Mon, May 19, 2008 - Page 3 News List

[ THE CHEN YEARS: 2000 ~ 2008 ] ANALYSIS: Chen leaves mixed legacy

MISSED CHANCES? Some analysts said his cross-strait policy made the international community clear on where Taiwan stands, but others said that it hurt economically

By Shih Hsiu-chuan  /  STAFF REPORTER

Cross-strait political engagements have sunk to a low not seen since 1999, when then-president Lee Teng-hui (李登輝) declared cross-strait ties as “special state-to-state relations.”

Despite this, the government opened up limited tourism to Chinese visitors on a trial basis. It also considered the “2005 Macau model” — negotiations in Macau between Beijing and Taipei that lifted the ban on direct flights for the Lunar New Year — an achievement in cross-strait relations.

Taipei and Beijing implemented the first non-stop charter flights between the countries during the Lunar New Year Holiday in 2005, mostly to facilitate the return of China-based Taiwanese businesspeople.

An increase in the scope of the flights was agreed to in June 2006 to include four types of cargo charter flights, but the negotiations on regular cargo and chartered passenger flights as well as the opening up of Taiwan to tourists directly from China later came to a standstill.

Wu Tung-yeh (吳東野), an associate research fellow at National Chengchi University’s Institute of International Relations, said a major cause of cross-strait deadlock was “rash and confrontational” approach Chen Shui-bian took when dealing with sovereignty-related issues.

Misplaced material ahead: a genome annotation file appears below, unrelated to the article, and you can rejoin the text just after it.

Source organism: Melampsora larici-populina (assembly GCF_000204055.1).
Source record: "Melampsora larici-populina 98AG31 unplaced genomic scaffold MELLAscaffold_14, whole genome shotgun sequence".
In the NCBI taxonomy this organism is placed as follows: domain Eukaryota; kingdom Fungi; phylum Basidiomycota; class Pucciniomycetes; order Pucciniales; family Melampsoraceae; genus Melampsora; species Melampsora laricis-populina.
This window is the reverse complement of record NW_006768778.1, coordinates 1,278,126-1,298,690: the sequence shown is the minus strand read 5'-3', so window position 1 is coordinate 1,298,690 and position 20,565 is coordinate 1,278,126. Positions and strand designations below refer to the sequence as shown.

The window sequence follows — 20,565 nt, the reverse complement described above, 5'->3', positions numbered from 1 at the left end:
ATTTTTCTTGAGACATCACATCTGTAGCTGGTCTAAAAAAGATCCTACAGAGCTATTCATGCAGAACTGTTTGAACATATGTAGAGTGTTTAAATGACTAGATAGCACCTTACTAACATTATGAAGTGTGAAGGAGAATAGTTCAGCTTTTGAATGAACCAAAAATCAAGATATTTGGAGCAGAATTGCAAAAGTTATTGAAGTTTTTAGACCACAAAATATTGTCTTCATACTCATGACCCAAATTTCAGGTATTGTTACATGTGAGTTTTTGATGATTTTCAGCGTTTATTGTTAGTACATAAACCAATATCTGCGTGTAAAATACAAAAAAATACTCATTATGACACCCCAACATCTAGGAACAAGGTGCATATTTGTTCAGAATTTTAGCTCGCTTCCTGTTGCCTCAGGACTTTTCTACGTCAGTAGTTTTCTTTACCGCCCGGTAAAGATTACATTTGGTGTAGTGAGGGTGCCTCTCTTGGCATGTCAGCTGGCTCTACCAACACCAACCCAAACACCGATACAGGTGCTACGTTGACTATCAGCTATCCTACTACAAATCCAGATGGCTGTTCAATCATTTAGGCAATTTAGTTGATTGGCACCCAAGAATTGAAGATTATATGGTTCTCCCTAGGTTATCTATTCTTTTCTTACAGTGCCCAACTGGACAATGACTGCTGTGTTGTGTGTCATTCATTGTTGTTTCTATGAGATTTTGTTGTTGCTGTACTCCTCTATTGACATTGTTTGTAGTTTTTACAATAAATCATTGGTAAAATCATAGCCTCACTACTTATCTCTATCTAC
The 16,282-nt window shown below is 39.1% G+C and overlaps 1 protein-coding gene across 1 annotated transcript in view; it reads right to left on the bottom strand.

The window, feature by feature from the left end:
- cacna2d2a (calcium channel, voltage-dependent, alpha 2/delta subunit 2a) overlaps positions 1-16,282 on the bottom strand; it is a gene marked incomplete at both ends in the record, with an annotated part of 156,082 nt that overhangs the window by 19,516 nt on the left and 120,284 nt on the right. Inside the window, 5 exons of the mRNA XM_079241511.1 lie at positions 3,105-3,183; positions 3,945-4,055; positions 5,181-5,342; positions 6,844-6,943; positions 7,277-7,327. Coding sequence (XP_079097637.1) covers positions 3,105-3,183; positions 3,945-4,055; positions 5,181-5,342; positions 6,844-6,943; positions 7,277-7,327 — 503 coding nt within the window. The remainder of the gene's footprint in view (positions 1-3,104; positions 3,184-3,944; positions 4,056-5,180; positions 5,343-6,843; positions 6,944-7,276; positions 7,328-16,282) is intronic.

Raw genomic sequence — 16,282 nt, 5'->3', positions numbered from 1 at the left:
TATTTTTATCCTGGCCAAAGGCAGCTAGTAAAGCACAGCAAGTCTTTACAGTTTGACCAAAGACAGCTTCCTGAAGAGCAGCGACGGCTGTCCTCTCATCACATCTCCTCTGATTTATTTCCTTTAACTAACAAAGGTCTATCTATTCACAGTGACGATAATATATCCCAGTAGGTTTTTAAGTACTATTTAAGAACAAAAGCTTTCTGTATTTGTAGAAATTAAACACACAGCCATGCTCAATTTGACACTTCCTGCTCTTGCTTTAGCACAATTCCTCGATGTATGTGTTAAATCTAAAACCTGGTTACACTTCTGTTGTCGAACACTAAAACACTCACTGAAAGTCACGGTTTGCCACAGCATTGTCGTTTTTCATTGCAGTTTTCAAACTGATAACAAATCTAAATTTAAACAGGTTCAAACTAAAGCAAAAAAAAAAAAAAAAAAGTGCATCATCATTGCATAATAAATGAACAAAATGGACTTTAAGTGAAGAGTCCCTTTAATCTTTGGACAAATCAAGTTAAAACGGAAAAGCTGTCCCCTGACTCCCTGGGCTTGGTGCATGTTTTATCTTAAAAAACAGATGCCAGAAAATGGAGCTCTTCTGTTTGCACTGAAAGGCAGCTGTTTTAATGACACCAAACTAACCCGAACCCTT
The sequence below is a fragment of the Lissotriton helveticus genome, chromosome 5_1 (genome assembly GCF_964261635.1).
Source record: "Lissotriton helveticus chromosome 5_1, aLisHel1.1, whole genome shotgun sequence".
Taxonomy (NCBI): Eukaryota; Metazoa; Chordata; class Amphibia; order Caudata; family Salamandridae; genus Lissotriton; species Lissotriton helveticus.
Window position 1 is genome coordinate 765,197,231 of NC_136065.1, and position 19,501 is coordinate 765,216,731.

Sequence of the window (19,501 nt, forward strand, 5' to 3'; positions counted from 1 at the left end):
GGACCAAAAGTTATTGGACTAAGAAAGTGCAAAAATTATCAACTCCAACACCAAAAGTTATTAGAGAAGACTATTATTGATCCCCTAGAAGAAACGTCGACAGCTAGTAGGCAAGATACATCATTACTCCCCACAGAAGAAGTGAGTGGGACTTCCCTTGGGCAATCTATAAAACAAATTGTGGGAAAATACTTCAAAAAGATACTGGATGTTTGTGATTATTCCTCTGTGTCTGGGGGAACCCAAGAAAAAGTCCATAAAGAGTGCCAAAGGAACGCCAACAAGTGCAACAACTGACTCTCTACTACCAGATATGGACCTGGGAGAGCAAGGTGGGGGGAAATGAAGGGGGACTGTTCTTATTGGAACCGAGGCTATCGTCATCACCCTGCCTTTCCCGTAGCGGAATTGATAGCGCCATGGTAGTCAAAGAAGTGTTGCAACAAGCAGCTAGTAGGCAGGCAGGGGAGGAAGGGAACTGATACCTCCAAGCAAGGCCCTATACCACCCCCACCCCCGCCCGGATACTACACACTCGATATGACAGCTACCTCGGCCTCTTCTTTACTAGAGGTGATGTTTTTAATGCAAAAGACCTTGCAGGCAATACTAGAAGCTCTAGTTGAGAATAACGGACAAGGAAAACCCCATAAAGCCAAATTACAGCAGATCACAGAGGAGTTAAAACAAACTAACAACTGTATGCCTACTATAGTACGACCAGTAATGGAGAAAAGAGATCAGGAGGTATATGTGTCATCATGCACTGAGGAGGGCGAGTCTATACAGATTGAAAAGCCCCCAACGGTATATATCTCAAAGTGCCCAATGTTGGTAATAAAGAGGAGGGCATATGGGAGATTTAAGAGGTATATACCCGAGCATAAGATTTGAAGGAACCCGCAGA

Chen Shui-bian highlighted sensitive subjects to ingratiate himself with pro-independence voters, but that damaged trust between Taiwan and China and hurt relations with its allies, especially the US, Wu said.

Chairman of the Taiwan New Century Foundation Chen Lung-chu (陳隆志), on the other hand, praised the DPP government’s efforts in this regard, saying the party made it clear to the international community that Taiwanese consider Taiwan a sovereign and independent country.

“An important problem when considering Taiwan’s sovereignty is, as [an international law expert] James Crawford said, ‘Taiwan is not a state because it still has not unequivocally asserted its separation from China and is not recognized as a state distinct from China,” Chen Lung-chu said. “But when the DPP government applied for UN membership under the name Taiwan, we made history. It was a very big step forward for the country.”

Lin Cheng-yi (林正義), a researcher of European and US studies at Academia Sinica, said that Chen Shui-bian’s handling of sovereignty-related issues forced the US to face problems that were bound to crop up on the road to democratization.

The US response to Chen Shui-bian’s pro-independence moves was to make its position on cross-strait issues more clear, Lin said.

The administration was also criticized for allegedly taking a cavalier attitude towards people’s livelihoods.

Wang Jung-chang (王榮璋), secretary-general of the League of Taiwan Social Welfare, said: “The DPP flunked the test on how a party should realize its ideas when its becomes a ruling party.”

“When the DPP was in opposition, one of its dreams was to establish a welfare state based on social equality and justice, but over the past eight years it failed to narrow the gap between welfare for the public and welfare for teachers, civil servants and military personnel,” Wang said.

Wang said the DPP government made “farmers” a special group that received preferential treatment for its own political purpose.

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